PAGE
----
- Ketone esters are designed to put the body in ketosis without doing the keto diet.
- They allow people to bypass keto flu and also still eat carbs.
- However, obesity specialist Dr. Spencer Nadolsky called them “a big marketing gimmick.”
Ketone esters are supplements that claim to put the body into ketosis, without requiring a person to follow the ketogenic diet.
When in ketosis, the body burns fat for fuel, and it’s usually reached by following the high-fat, low-carb
, or through fasting.
Ketones are made by the body when glucose and glycogen (from carbs) aren’t available for energy.
Ketone esters were first developed for use by the US Army to improve performance and focus and to reduce inflammation.
Research on ketone esters is limited, but they may come with unpleasant side effects. A small 2012 study by the University of Oxford found participants experienced negative consequences after taking ketone esters, such as nausea or dizziness.
Ketone esters claim to put you in ketosis without ‘keto flu’
In the early stages of following a keto diet, many people experience what’s known as keto flu, with symptoms including fatigue, irritability, nausea, constipation, and dizziness.
Ketone esters, like ketone salts (another type of exogenous ketone), aim to put you in ketosis without suffering flu symptoms.
You can still consume carbs and be in ketosis when taking ketone esters, however some keto dieters also take the supplement alongside the diet to boost their ketone levels, according to biohacker Dave Asprey.
Commonly consumed as a daily drink, ketone esters are expensive: The first two brands to hit the market in 2018, according to Keto Source, KetoneAid costs $94.95 for three servings and HVMN costs $99 for the same.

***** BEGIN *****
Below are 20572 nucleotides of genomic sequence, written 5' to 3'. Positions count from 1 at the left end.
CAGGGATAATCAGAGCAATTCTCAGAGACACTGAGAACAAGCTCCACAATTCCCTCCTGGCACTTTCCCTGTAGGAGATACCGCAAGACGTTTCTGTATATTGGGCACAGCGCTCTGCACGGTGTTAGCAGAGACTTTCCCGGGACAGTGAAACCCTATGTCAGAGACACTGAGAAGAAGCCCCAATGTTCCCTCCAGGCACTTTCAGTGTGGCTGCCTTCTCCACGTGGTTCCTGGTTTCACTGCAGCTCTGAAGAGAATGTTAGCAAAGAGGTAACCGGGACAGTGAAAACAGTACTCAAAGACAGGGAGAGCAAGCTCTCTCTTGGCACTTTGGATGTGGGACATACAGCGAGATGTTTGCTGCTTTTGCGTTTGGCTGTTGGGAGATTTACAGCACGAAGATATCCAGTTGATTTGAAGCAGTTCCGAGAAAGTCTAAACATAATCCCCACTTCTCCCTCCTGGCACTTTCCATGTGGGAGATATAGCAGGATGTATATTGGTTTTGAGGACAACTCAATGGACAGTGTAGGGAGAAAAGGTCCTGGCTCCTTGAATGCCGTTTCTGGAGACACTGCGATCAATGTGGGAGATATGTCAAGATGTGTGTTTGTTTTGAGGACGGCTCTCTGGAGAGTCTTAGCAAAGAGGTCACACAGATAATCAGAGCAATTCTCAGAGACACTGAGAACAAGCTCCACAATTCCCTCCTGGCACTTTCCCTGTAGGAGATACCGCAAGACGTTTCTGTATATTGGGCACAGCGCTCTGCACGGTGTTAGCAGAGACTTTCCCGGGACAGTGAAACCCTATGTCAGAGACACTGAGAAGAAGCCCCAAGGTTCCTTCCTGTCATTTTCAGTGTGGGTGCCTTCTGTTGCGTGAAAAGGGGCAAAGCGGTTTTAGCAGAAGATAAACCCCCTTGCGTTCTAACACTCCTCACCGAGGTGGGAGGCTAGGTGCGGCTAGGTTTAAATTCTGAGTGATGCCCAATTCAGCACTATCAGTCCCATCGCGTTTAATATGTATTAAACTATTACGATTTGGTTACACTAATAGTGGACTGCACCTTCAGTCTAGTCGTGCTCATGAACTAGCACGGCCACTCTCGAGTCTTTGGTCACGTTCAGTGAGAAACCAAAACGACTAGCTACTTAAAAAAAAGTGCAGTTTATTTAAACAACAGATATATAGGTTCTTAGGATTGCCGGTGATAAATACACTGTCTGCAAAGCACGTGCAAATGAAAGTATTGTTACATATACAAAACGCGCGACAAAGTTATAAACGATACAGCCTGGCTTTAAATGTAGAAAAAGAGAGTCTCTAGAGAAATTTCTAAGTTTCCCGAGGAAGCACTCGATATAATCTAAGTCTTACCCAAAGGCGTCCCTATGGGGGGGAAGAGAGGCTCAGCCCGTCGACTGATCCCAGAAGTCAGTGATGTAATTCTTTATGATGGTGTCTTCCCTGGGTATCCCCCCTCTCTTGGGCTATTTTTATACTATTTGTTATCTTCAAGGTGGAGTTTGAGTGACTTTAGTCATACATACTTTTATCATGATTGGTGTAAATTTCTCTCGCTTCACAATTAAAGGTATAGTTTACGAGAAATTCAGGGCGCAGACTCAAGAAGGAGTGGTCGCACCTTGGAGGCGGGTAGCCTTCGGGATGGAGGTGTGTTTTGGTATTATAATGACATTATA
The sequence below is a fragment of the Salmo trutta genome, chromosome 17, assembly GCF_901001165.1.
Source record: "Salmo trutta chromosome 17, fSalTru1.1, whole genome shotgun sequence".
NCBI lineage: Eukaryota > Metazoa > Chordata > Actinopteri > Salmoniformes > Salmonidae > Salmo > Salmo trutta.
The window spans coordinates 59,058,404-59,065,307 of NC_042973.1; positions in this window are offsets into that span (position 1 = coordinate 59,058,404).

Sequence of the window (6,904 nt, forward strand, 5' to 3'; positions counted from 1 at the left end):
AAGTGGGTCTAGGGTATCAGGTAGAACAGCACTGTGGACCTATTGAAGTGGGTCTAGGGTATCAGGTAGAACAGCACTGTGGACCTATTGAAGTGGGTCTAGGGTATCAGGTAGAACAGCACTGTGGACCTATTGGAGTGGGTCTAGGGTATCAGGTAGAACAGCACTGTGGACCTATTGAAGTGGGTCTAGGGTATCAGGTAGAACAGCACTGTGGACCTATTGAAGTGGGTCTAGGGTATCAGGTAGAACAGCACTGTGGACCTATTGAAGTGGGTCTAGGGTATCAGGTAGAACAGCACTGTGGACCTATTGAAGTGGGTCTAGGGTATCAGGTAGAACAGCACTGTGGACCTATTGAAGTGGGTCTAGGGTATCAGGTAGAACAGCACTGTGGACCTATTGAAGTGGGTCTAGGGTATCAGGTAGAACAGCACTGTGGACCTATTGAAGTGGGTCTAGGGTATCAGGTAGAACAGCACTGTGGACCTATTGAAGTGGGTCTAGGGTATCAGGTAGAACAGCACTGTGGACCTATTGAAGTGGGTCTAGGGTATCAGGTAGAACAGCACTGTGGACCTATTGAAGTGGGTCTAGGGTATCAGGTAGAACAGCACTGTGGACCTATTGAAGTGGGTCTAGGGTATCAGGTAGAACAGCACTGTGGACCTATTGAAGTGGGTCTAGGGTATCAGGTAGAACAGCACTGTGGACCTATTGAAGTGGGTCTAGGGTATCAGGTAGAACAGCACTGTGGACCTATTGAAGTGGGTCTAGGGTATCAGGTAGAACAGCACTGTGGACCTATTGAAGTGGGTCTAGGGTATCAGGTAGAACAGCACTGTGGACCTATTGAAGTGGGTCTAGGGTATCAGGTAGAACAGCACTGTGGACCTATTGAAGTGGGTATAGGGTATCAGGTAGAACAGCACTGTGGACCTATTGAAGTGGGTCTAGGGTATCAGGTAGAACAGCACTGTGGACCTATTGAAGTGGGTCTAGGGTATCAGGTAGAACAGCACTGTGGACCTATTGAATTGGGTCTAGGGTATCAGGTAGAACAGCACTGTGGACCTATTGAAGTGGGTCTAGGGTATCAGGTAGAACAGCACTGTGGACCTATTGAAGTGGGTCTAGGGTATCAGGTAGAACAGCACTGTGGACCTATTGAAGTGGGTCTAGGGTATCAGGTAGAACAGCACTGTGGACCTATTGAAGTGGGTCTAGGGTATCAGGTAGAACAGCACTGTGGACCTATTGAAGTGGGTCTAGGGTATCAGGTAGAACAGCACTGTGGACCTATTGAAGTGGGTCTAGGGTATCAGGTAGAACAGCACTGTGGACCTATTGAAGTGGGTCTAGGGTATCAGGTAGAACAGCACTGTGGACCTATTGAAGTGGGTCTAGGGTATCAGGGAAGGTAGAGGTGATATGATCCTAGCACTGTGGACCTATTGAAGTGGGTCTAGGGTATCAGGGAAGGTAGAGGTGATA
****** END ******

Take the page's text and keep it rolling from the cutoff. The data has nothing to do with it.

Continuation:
People who’ve tried them also claim the drinks are hard to swallow, with GQ’s Brennan Kilbane describing the taste as “like a mixture of vodka, tequila, vegetable oil, and battery acid.”
Business Insider reporters Melia Robinson and Erin Brodwin tried HVMN and said: “It caused our eyes to tear. We gagged, loudly.”
Ketone esters are unlikely to lead to weight loss
Ketone ester drinks aren’t low-calorie, with new brand Juvenescence’s keto ester drink, Metabolic Switch, clocking in at 210 calories. Adding the drink to your daily calorie count without cutting calories from other meals can hinder your weight loss goals.
However small-scale research suggests they could suppress appetite — Kilbane wrote in a piece for GQ that he drank HVMN’s ketone ester in the morning found he wasn’t hungry until the end of the workday.
Dr. Spencer Nadolsky, a physician specializing in weight management and obesity, told Insider that the drinks are “not useful” for most people.
“There are some potential therapeutic benefits to ketone ester drinks but losing weight isn’t one of them,” he said. “Even if blood ketone levels increase, what was the intent of that? Most people think ketosis or increased ketones means more fat loss.”
Nadolsky believes ketone esters are “a big marketing gimmick.”
“It’s just an added source of calories without any data to show weight loss,” he said. “But if using it for potentially the other therapeutic benefits being studied then maybe but would still do it under the supervision of a well trained physician.”
UK National Health Service doctor Ravina Bhanot told Insider that ketosis can have health benefits, as long as it doesn’t take the place of a balanced diet.
“Using the product every day for a long time can cause adverse effects such as high risk of
, kidney stones, reduce muscle mass and confusion,” she said.